Film Review: CHILDREN OF THE MOUNTAIN (director Priscilla Anany/World Premiere, Tribeca Film Festival)

Post image for Film Review: CHILDREN OF THE MOUNTAIN (director Priscilla Anany/World Premiere, Tribeca Film Festival)

by Dmitry Zvonkov on April 20, 2016

in Film


Actress Essuman (Rukiyat Masud) walking through a grassland in a scene shot in the Volta Region of Ghana. From the film CHILDREN OF THE MOUNTAIN. Photo by Selasie Djameh.Reading the synopsis of Children of the Mountain in the Tribeca Film Festival catalogue I fully expected the film to be a sentimental, agenda-driven disaster; the only reason I ended up watching it was because I was unable to watch the movie I had wanted to see. As it turned out, this was a most fortunate turn of events; not only because it was immediately clear that this USA-Ghana production was remarkable, but because few things improve the experience of watching an excellent film like being sure going in that it’s going to be garbage.

At the beginning of Priscilla Anany’s lovely and captivating modern-day fairytale, young Essuman (Rukiyat Masud) carries herself with an air of haughtiness; she’s pregnant with the child  of her neighbor’s husband Edjah (Adjetey Anang), who’s chosen her over his wife. But when Essuman’s baby is born deformed and sickly, she finds herself rejected by Edjah, as well as by much of the community at large, suffering at the hands of swindlers and charlatans, and enduring assault and humiliation, as she searches for a cure for her son in a Ghana of primitive notions and superstitions.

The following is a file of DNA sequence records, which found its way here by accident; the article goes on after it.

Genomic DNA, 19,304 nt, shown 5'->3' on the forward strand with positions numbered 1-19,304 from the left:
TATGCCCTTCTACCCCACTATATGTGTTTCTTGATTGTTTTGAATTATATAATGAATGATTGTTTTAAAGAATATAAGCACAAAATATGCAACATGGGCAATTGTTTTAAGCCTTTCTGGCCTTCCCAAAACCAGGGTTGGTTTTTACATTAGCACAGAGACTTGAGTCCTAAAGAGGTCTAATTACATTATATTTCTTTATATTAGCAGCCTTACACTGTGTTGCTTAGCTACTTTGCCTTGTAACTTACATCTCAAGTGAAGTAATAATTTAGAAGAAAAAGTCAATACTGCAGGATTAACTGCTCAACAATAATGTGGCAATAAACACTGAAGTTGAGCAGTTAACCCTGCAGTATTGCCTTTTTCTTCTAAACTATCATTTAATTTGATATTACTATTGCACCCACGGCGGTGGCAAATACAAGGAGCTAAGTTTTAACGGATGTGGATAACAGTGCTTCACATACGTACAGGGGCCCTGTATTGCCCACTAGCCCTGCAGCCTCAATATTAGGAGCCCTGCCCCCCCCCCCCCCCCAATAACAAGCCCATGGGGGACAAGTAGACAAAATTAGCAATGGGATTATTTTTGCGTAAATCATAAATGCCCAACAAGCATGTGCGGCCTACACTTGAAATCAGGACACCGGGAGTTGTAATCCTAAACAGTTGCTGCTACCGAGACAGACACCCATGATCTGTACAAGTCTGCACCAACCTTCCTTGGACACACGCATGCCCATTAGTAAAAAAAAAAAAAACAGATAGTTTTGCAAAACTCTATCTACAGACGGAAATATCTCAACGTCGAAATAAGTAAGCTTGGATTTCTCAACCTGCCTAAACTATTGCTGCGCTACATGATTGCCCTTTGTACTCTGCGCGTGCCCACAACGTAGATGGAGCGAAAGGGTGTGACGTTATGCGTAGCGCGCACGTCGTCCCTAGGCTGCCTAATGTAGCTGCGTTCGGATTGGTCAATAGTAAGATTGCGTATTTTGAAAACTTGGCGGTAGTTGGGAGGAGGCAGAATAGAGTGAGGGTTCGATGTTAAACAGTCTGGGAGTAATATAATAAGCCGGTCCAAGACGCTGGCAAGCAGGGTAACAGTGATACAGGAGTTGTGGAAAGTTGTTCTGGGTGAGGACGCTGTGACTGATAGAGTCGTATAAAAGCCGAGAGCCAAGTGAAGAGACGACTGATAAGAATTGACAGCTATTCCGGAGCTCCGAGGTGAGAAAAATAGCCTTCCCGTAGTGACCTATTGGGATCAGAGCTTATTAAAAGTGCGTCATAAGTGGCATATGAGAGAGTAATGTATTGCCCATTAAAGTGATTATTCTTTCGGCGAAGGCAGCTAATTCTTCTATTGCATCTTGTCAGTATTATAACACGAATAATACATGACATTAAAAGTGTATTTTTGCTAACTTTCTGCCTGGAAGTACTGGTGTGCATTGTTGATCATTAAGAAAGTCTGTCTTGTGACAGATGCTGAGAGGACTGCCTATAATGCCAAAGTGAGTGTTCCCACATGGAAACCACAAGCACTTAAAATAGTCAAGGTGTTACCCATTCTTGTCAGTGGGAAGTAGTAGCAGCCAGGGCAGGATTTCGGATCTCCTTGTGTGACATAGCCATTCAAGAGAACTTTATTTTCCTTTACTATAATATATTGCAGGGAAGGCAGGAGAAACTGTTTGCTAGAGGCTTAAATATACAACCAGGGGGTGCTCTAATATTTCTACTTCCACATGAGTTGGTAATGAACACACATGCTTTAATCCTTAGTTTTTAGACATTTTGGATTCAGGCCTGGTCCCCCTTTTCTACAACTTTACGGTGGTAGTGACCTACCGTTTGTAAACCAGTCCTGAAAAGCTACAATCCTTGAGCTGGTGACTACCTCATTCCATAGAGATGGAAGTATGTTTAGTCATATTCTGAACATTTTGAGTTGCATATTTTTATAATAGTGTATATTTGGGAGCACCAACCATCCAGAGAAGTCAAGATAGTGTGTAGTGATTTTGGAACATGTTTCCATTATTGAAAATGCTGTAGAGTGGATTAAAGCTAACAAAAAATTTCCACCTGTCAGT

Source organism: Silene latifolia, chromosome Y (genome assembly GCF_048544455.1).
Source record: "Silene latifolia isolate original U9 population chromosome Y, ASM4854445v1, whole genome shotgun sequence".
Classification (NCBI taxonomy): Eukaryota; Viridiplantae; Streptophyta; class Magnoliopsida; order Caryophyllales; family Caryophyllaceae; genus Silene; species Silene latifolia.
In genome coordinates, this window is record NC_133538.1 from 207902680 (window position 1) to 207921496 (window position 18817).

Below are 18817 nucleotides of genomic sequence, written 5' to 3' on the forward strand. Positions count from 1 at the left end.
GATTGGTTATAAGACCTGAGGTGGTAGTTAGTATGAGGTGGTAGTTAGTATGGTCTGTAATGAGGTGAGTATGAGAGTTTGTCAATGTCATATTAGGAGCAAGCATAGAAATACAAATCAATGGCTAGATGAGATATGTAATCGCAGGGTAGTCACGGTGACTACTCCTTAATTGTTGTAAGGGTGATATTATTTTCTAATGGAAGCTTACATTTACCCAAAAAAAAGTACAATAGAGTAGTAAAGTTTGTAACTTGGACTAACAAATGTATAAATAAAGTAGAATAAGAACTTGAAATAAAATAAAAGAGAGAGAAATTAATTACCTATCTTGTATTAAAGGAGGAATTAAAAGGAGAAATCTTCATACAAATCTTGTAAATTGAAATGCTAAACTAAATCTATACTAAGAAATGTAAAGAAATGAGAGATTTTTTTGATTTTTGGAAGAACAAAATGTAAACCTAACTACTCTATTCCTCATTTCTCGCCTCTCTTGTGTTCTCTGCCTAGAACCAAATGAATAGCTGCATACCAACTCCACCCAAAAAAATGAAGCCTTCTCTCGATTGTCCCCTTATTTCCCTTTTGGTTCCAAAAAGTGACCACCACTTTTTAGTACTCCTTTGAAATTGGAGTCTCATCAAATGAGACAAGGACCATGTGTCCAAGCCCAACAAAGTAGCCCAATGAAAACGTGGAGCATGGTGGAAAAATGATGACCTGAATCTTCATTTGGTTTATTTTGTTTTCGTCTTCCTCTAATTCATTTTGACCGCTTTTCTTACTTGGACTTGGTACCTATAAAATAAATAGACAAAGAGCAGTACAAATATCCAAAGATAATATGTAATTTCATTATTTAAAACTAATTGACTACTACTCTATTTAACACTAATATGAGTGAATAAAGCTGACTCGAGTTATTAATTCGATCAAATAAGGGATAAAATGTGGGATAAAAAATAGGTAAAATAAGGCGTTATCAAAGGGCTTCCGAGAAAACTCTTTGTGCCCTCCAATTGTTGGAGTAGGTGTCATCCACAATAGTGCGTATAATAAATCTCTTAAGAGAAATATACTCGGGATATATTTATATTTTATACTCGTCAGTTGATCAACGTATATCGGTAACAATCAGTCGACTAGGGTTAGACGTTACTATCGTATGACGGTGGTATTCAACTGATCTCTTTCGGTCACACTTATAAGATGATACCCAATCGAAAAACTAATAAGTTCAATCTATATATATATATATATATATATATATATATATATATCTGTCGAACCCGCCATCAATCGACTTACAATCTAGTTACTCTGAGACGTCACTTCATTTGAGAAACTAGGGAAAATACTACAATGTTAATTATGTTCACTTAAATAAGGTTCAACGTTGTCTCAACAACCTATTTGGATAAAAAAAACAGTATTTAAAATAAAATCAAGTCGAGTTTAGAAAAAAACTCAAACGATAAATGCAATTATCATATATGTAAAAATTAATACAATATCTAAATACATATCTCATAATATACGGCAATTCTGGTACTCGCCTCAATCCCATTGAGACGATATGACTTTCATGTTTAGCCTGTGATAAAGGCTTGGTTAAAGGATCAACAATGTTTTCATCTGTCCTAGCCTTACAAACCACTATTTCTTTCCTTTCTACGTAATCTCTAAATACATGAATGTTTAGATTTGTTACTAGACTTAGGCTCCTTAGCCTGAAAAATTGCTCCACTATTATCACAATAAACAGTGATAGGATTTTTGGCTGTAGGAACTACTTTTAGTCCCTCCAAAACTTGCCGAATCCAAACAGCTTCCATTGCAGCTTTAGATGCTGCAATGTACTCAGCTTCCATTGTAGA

Essuman (Actress Rukiyat Masud) carrying her onscreen disabled child Nuku (Jessica Dablo) and walking into the Volta Lake in CHILDREN OF THE MOUNTAIN. Photographer: Selasie Djameh

Watching Children of the Mountain, which Ms. Anany also scripted and produced, one is immediately taken by its crispness and elegant simplicity. It’s in the dialogue, which never wanders into superfluousness; it’s in the acting, which is so natural it feels almost naïve; it’s in the cinematography of Eli Wallace Johansson, whose images breathe while boasting a to-the-point clarity. Ms. Anany’s mastery of her craft and the deft precision with which she chooses what to show and what to exclude create a feeling of effortlessness, which makes this tale of the collision of two primal forces — instinctual maternal love and the urge to perfection — all the more poignant, at times painfully so. And although one can argue about the thematic correctness of the film’s somewhat predictable ending, Children of the Mountain enriches and deserves to be seen.

Actresses Rukiyat Masud (left) and Eli Cecilson (right) walking up the dirt road in a scene where they visit a pastor's camp in CHILDREN OF THE MOUNTAIN. Photo by Selasie Djameh.

photos  by Selasie Djameh © Courtesy of Tribeca Film Festival

Children of the Mountain
I60 Productions
in association with Promedia
USA/Ghana | 2016 | Color | 100 min.
World Premiere at Tribeca Film Festival
for screening times, visit Tribeca

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